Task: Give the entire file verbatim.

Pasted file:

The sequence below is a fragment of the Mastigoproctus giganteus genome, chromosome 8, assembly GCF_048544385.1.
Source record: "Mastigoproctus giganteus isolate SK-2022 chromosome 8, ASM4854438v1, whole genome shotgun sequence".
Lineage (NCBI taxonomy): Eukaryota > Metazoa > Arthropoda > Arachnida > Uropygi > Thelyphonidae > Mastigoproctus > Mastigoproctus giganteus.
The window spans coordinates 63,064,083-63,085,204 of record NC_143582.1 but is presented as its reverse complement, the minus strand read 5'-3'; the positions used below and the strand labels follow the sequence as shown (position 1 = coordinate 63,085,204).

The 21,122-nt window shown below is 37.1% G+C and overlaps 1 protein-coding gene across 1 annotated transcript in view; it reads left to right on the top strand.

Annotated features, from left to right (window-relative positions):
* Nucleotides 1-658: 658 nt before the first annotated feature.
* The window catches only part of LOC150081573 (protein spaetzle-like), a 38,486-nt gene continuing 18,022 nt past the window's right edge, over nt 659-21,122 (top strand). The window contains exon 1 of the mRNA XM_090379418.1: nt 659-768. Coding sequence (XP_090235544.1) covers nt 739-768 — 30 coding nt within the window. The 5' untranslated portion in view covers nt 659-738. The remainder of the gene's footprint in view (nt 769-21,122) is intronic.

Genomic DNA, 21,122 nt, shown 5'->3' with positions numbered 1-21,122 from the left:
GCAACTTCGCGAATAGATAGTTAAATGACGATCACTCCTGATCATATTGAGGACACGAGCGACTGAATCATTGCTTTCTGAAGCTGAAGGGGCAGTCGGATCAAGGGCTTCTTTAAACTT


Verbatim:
The sequence below is a fragment of the Mastigoproctus giganteus genome, chromosome 8, assembly GCF_048544385.1.
Source record: "Mastigoproctus giganteus isolate SK-2022 chromosome 8, ASM4854438v1, whole genome shotgun sequence".
Lineage (NCBI taxonomy): Eukaryota > Metazoa > Arthropoda > Arachnida > Uropygi > Thelyphonidae > Mastigoproctus > Mastigoproctus giganteus.
The window spans coordinates 63,064,083-63,085,204 of record NC_143582.1 but is presented as its reverse complement, the minus strand read 5'-3'; the positions used below and the strand labels follow the sequence as shown (position 1 = coordinate 63,085,204).

The 21,122-nt window shown below is 37.1% G+C and overlaps 1 protein-coding gene across 1 annotated transcript in view; it reads left to right on the top strand.

Annotated features, from left to right (window-relative positions):
* Nucleotides 1-658: 658 nt before the first annotated feature.
* The window catches only part of LOC150081573 (protein spaetzle-like), a 38,486-nt gene continuing 18,022 nt past the window's right edge, over nt 659-21,122 (top strand). The window contains exon 1 of the mRNA XM_090379418.1: nt 659-768. Coding sequence (XP_090235544.1) covers nt 739-768 — 30 coding nt within the window. The 5' untranslated portion in view covers nt 659-738. The remainder of the gene's footprint in view (nt 769-21,122) is intronic.

Genomic DNA, 21,122 nt, shown 5'->3' with positions numbered 1-21,122 from the left:
GCAACTTCGCGAATAGATAGTTAAATGACGATCACTCCTGATCATATTGAGGACACGAGCGACTGAATCATTGCTTTCTGAAGCTGAAGGGGCAGTCGGATCAAGGGCTTCTTTAAACTT